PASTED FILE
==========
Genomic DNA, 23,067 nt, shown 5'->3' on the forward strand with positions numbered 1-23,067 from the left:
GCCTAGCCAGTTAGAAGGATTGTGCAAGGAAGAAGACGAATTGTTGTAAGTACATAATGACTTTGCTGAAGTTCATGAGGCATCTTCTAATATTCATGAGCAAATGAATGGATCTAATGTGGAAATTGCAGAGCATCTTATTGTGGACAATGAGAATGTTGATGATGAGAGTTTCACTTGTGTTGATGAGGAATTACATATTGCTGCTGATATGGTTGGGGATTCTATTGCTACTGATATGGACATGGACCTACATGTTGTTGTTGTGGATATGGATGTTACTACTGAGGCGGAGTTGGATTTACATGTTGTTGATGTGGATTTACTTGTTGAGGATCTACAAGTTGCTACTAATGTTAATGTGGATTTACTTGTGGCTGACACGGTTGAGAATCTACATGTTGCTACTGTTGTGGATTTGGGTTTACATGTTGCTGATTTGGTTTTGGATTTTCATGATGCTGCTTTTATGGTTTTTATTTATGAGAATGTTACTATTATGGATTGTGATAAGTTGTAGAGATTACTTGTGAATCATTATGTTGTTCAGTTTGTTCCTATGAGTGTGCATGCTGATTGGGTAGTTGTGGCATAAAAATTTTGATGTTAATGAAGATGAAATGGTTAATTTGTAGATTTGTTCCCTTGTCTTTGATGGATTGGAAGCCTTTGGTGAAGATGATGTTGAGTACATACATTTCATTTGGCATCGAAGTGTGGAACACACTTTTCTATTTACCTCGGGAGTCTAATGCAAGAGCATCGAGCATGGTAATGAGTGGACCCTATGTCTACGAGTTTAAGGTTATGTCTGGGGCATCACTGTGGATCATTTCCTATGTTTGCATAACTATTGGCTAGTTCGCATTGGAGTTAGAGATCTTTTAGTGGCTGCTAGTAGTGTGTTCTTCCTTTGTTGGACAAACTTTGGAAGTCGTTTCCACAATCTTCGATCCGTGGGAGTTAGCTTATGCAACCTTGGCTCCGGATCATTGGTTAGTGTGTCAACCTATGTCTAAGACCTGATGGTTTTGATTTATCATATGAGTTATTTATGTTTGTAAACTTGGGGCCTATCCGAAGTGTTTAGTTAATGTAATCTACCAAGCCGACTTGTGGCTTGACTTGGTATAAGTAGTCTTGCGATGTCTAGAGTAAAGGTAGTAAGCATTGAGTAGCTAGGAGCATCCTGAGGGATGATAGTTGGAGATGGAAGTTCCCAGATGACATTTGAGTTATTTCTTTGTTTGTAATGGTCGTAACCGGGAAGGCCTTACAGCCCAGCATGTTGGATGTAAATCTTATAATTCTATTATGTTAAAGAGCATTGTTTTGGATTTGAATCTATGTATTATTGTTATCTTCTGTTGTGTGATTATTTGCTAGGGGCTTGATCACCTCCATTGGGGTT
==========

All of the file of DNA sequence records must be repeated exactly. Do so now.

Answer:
Genomic DNA, 23,067 nt, shown 5'->3' on the forward strand with positions numbered 1-23,067 from the left:
GCCTAGCCAGTTAGAAGGATTGTGCAAGGAAGAAGACGAATTGTTGTAAGTACATAATGACTTTGCTGAAGTTCATGAGGCATCTTCTAATATTCATGAGCAAATGAATGGATCTAATGTGGAAATTGCAGAGCATCTTATTGTGGACAATGAGAATGTTGATGATGAGAGTTTCACTTGTGTTGATGAGGAATTACATATTGCTGCTGATATGGTTGGGGATTCTATTGCTACTGATATGGACATGGACCTACATGTTGTTGTTGTGGATATGGATGTTACTACTGAGGCGGAGTTGGATTTACATGTTGTTGATGTGGATTTACTTGTTGAGGATCTACAAGTTGCTACTAATGTTAATGTGGATTTACTTGTGGCTGACACGGTTGAGAATCTACATGTTGCTACTGTTGTGGATTTGGGTTTACATGTTGCTGATTTGGTTTTGGATTTTCATGATGCTGCTTTTATGGTTTTTATTTATGAGAATGTTACTATTATGGATTGTGATAAGTTGTAGAGATTACTTGTGAATCATTATGTTGTTCAGTTTGTTCCTATGAGTGTGCATGCTGATTGGGTAGTTGTGGCATAAAAATTTTGATGTTAATGAAGATGAAATGGTTAATTTGTAGATTTGTTCCCTTGTCTTTGATGGATTGGAAGCCTTTGGTGAAGATGATGTTGAGTACATACATTTCATTTGGCATCGAAGTGTGGAACACACTTTTCTATTTACCTCGGGAGTCTAATGCAAGAGCATCGAGCATGGTAATGAGTGGACCCTATGTCTACGAGTTTAAGGTTATGTCTGGGGCATCACTGTGGATCATTTCCTATGTTTGCATAACTATTGGCTAGTTCGCATTGGAGTTAGAGATCTTTTAGTGGCTGCTAGTAGTGTGTTCTTCCTTTGTTGGACAAACTTTGGAAGTCGTTTCCACAATCTTCGATCCGTGGGAGTTAGCTTATGCAACCTTGGCTCCGGATCATTGGTTAGTGTGTCAACCTATGTCTAAGACCTGATGGTTTTGATTTATCATATGAGTTATTTATGTTTGTAAACTTGGGGCCTATCCGAAGTGTTTAGTTAATGTAATCTACCAAGCCGACTTGTGGCTTGACTTGGTATAAGTAGTCTTGCGATGTCTAGAGTAAAGGTAGTAAGCATTGAGTAGCTAGGAGCATCCTGAGGGATGATAGTTGGAGATGGAAGTTCCCAGATGACATTTGAGTTATTTCTTTGTTTGTAATGGTCGTAACCGGGAAGGCCTTACAGCCCAGCATGTTGGATGTAAATCTTATAATTCTATTATGTTAAAGAGCATTGTTTTGGATTTGAATCTATGTATTATTGTTATCTTCTGTTGTGTGATTATTTGCTAGGGGCTTGATCACCTCCATTGGGGTT